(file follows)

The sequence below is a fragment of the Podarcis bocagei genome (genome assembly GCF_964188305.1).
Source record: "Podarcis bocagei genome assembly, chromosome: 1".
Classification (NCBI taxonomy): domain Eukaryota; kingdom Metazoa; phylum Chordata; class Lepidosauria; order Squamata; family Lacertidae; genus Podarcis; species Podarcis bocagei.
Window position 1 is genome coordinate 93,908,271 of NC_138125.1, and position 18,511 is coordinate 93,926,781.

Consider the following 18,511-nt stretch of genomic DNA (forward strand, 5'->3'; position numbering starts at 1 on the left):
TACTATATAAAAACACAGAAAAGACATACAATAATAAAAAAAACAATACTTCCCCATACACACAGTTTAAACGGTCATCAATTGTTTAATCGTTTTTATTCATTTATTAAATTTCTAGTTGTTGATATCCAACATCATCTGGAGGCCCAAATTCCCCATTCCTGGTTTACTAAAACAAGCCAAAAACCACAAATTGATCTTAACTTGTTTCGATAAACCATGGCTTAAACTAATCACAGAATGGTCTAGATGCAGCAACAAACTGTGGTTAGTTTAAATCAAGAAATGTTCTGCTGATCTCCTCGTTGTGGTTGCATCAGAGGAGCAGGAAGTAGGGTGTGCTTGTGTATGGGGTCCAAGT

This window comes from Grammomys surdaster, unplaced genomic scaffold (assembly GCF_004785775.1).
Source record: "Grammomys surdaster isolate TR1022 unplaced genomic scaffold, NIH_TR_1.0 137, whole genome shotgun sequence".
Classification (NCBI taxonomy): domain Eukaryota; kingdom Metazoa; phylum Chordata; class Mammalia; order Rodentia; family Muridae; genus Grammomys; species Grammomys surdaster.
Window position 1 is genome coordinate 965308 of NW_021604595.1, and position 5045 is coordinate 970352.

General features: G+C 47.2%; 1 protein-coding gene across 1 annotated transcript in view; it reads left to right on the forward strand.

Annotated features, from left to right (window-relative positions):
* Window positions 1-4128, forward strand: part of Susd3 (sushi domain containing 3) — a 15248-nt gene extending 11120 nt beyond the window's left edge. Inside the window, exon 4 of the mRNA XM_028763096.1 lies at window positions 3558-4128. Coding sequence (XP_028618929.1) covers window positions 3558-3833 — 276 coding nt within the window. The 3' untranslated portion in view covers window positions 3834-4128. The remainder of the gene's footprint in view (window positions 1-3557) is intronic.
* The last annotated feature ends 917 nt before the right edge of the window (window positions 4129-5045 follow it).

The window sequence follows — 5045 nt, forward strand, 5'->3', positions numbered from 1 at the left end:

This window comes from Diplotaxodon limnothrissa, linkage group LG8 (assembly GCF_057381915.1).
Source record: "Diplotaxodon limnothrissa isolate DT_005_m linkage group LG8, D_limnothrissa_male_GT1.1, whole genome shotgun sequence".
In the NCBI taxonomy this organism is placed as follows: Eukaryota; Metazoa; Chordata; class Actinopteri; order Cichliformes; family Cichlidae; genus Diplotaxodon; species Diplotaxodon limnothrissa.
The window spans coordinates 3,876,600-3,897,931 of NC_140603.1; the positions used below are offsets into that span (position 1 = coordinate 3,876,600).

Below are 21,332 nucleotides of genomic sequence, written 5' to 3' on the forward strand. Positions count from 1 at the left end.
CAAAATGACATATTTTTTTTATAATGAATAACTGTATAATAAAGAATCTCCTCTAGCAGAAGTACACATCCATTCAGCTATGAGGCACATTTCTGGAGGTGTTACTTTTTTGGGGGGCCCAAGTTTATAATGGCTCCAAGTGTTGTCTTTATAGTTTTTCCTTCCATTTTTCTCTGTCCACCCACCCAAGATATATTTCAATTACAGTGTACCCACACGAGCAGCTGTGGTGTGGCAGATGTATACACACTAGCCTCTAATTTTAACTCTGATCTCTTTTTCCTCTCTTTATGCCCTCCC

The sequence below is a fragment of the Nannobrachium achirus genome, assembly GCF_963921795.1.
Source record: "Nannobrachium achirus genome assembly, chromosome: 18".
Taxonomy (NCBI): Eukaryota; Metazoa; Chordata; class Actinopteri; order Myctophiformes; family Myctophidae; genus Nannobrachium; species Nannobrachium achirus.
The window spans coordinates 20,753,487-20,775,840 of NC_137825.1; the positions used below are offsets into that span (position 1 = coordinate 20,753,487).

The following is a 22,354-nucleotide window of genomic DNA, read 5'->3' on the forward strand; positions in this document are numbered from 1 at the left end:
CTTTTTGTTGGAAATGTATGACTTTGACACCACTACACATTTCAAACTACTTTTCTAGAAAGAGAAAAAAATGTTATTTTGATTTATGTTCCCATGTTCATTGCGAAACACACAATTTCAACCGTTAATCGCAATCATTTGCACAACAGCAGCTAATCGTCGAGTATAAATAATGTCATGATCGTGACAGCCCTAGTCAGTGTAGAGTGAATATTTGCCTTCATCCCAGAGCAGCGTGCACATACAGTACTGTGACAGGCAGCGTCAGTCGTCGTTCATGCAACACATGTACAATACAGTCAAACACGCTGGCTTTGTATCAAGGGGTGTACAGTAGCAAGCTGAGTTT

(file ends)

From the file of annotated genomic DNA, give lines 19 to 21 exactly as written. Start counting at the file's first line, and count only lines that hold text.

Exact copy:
The window spans coordinates 3,876,600-3,897,931 of NC_140603.1; the positions used below are offsets into that span (position 1 = coordinate 3,876,600).

Below are 21,332 nucleotides of genomic sequence, written 5' to 3' on the forward strand. Positions count from 1 at the left end.
CAAAATGACATATTTTTTTTATAATGAATAACTGTATAATAAAGAATCTCCTCTAGCAGAAGTACACATCCATTCAGCTATGAGGCACATTTCTGGAGGTGTTACTTTTTTGGGGGGCCCAAGTTTATAATGGCTCCAAGTGTTGTCTTTATAGTTTTTCCTTCCATTTTTCTCTGTCCACCCACCCAAGATATATTTCAATTACAGTGTACCCACACGAGCAGCTGTGGTGTGGCAGATGTATACACACTAGCCTCTAATTTTAACTCTGATCTCTTTTTCCTCTCTTTATGCCCTCCC